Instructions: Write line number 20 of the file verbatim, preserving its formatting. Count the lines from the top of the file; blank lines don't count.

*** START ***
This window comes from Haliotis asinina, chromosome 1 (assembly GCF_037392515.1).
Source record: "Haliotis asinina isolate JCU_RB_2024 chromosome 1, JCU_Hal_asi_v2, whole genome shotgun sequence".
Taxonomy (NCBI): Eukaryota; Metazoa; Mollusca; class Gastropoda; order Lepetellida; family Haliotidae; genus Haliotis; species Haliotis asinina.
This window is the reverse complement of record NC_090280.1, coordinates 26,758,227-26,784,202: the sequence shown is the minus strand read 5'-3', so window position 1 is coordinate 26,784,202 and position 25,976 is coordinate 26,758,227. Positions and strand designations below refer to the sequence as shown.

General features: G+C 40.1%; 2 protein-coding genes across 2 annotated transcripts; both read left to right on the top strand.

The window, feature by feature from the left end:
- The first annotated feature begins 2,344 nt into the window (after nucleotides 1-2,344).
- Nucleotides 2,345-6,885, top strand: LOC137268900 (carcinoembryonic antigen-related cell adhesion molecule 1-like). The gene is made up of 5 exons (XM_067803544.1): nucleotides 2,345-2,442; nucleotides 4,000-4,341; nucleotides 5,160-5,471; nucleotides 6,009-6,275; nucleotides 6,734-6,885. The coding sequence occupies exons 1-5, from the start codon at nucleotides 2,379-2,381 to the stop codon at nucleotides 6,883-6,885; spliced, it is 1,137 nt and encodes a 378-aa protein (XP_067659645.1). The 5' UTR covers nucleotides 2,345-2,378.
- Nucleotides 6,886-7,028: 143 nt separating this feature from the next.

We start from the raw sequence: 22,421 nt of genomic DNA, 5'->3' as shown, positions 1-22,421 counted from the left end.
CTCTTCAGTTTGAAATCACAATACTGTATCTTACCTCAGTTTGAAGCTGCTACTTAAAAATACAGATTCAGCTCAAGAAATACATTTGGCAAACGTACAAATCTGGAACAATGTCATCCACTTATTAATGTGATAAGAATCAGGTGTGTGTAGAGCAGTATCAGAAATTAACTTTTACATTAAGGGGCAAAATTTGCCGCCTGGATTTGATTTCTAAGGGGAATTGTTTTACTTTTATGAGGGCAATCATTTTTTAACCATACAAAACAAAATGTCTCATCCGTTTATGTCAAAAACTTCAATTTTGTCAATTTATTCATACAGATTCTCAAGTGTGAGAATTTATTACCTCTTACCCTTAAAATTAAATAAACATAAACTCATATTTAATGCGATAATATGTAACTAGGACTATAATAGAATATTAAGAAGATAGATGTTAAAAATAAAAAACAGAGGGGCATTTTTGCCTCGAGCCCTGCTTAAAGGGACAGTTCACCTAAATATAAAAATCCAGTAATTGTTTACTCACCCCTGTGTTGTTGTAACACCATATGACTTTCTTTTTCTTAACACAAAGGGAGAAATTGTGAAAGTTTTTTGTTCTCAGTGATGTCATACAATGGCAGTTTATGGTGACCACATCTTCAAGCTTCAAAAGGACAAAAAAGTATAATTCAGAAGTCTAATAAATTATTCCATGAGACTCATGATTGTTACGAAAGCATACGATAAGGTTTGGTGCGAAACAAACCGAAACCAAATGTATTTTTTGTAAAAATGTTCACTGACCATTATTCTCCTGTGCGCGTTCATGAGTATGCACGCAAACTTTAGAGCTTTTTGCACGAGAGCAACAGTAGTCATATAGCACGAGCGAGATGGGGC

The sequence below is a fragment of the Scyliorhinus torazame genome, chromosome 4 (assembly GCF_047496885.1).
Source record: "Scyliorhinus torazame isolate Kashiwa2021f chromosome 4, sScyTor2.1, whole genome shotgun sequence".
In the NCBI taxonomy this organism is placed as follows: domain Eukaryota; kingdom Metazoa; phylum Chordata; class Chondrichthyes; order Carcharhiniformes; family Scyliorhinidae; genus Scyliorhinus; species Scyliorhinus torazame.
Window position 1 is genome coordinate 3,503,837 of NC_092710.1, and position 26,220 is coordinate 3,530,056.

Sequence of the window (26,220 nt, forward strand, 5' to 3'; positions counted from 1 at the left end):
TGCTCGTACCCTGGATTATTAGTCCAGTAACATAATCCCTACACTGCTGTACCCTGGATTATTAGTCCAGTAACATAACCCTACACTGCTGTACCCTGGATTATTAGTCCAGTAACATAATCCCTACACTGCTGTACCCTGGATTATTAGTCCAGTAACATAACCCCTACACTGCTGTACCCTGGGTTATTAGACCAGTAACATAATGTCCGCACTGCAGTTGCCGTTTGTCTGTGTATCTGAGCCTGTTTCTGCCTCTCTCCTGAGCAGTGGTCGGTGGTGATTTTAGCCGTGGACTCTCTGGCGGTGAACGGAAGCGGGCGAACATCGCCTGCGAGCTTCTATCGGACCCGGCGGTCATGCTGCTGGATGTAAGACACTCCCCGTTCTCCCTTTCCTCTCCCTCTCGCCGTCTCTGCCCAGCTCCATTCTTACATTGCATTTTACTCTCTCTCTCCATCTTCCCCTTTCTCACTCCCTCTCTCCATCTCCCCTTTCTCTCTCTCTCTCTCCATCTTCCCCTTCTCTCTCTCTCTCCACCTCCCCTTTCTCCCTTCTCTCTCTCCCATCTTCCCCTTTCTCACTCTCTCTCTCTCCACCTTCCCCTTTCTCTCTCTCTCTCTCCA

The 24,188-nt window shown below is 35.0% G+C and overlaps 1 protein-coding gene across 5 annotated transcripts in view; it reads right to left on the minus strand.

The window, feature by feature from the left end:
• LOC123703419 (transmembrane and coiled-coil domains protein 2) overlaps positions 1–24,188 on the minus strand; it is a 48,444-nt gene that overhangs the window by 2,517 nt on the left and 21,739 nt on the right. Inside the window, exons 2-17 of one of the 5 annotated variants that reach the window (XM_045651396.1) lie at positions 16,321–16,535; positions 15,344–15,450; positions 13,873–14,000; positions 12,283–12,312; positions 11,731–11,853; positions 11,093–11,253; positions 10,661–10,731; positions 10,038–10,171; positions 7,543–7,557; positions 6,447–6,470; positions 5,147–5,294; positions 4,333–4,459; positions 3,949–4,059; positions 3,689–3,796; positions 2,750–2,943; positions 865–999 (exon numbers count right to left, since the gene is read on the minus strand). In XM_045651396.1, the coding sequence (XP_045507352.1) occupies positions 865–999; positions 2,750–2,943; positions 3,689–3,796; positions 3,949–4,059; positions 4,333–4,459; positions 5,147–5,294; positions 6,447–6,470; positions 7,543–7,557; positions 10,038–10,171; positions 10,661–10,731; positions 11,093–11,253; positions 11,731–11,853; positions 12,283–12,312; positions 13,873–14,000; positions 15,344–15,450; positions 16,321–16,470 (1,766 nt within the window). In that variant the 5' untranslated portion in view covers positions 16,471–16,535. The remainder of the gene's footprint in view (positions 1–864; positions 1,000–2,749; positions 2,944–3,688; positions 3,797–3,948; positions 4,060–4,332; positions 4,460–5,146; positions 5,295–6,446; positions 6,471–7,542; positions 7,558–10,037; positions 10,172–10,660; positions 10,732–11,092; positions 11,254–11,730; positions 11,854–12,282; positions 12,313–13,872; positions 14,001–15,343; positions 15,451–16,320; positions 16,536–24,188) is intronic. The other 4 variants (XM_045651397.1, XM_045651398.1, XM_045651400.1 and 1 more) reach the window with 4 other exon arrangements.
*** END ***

• LOC123703419 (transmembrane and coiled-coil domains protein 2) overlaps positions 1–24,188 on the minus strand; it is a 48,444-nt gene that overhangs the window by 2,517 nt on the left and 21,739 nt on the right. Inside the window, exons 2-17 of one of the 5 annotated variants that reach the window (XM_045651396.1) lie at positions 16,321–16,535; positions 15,344–15,450; positions 13,873–14,000; positions 12,283–12,312; positions 11,731–11,853; positions 11,093–11,253; positions 10,661–10,731; positions 10,038–10,171; positions 7,543–7,557; positions 6,447–6,470; positions 5,147–5,294; positions 4,333–4,459; positions 3,949–4,059; positions 3,689–3,796; positions 2,750–2,943; positions 865–999 (exon numbers count right to left, since the gene is read on the minus strand). In XM_045651396.1, the coding sequence (XP_045507352.1) occupies positions 865–999; positions 2,750–2,943; positions 3,689–3,796; positions 3,949–4,059; positions 4,333–4,459; positions 5,147–5,294; positions 6,447–6,470; positions 7,543–7,557; positions 10,038–10,171; positions 10,661–10,731; positions 11,093–11,253; positions 11,731–11,853; positions 12,283–12,312; positions 13,873–14,000; positions 15,344–15,450; positions 16,321–16,470 (1,766 nt within the window). In that variant the 5' untranslated portion in view covers positions 16,471–16,535. The remainder of the gene's footprint in view (positions 1–864; positions 1,000–2,749; positions 2,944–3,688; positions 3,797–3,948; positions 4,060–4,332; positions 4,460–5,146; positions 5,295–6,446; positions 6,471–7,542; positions 7,558–10,037; positions 10,172–10,660; positions 10,732–11,092; positions 11,254–11,730; positions 11,854–12,282; positions 12,313–13,872; positions 14,001–15,343; positions 15,451–16,320; positions 16,536–24,188) is intronic. The other 4 variants (XM_045651397.1, XM_045651398.1, XM_045651400.1 and 1 more) reach the window with 4 other exon arrangements.